Followed by an abnormally dry January and February, much of Georgia has re-enetered a drought.

And weather experts say it could get worse.

By the end of last year, the state, except for the  northeast quarter, wasn’t in drought. That has changed, says David Emory Stooksbury, state climatologist and University of Georgia professor of engineering and atmospheric sciences in Athens.

Northeast Georgia remains in severe to extreme drought conditions. Northwest Georgia is classified as being abnormally dry. The southwest and extreme southeast parts of the state are in mild drought.

The cool season—October through April—is critical for the state.

That’s when it typically receives moisture recharge to the soils, groundwater, rivers and reservoirs.

Without significant rain in the next two months, Georgia is primed for another year of drought, Stooksbury said in a news release.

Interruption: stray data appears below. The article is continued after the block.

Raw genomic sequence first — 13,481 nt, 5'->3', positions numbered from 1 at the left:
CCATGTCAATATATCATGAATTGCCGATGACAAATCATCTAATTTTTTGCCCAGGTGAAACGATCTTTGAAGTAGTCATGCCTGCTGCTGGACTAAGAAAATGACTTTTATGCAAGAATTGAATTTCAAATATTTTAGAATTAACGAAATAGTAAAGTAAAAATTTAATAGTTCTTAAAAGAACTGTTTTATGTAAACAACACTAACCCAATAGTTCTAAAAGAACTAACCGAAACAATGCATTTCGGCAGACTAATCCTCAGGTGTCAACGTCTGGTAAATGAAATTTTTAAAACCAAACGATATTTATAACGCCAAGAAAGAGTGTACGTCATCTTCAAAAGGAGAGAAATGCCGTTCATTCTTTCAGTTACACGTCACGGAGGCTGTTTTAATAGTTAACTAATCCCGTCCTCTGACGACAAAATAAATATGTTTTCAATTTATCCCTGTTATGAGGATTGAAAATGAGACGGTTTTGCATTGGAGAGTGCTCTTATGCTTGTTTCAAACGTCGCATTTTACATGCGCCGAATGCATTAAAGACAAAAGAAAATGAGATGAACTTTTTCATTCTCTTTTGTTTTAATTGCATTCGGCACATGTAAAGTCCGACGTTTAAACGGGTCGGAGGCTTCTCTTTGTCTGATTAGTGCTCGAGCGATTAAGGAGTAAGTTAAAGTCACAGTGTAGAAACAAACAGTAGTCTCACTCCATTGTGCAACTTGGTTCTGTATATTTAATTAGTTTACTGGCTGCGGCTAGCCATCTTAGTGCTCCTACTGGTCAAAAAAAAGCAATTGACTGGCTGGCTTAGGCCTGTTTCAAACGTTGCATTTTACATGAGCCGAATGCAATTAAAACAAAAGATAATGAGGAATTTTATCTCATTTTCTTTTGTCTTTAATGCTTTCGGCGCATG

Over the past 30 days, almost the entire state has received less than half of normal rain. Much of the northern coastal plain has received less than a quarter of normal rain.

The major reservoirs of Lanier, Hartwell, Russell and Clarks Hill remain near record lows with diminishing hope for recharge unless there is a major weather pattern shift over the next few months.

Groundwater levels are generally near normal across southwest and northwest Georgia.

The levels are abnormally low across much of the northern coastal plain and the piedmont. Groundwater levels can and do vary over very short distances especially when measurements are taken from different aquifers.